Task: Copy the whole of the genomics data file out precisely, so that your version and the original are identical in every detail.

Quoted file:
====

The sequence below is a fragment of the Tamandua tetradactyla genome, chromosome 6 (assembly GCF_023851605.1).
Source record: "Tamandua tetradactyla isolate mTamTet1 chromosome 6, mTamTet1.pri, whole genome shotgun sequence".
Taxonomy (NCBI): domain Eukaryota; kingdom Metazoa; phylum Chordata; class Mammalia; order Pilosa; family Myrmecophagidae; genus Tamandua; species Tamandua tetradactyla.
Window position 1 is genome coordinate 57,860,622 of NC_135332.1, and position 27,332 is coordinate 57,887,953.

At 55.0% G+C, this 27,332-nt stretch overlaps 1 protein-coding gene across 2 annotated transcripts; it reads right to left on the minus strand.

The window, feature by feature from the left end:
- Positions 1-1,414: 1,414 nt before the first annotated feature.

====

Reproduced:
The sequence below is a fragment of the Tamandua tetradactyla genome, chromosome 6 (assembly GCF_023851605.1).
Source record: "Tamandua tetradactyla isolate mTamTet1 chromosome 6, mTamTet1.pri, whole genome shotgun sequence".
Taxonomy (NCBI): domain Eukaryota; kingdom Metazoa; phylum Chordata; class Mammalia; order Pilosa; family Myrmecophagidae; genus Tamandua; species Tamandua tetradactyla.
Window position 1 is genome coordinate 57,860,622 of NC_135332.1, and position 27,332 is coordinate 57,887,953.

At 55.0% G+C, this 27,332-nt stretch overlaps 1 protein-coding gene across 2 annotated transcripts; it reads right to left on the minus strand.

The window, feature by feature from the left end:
- Positions 1-1,414: 1,414 nt before the first annotated feature.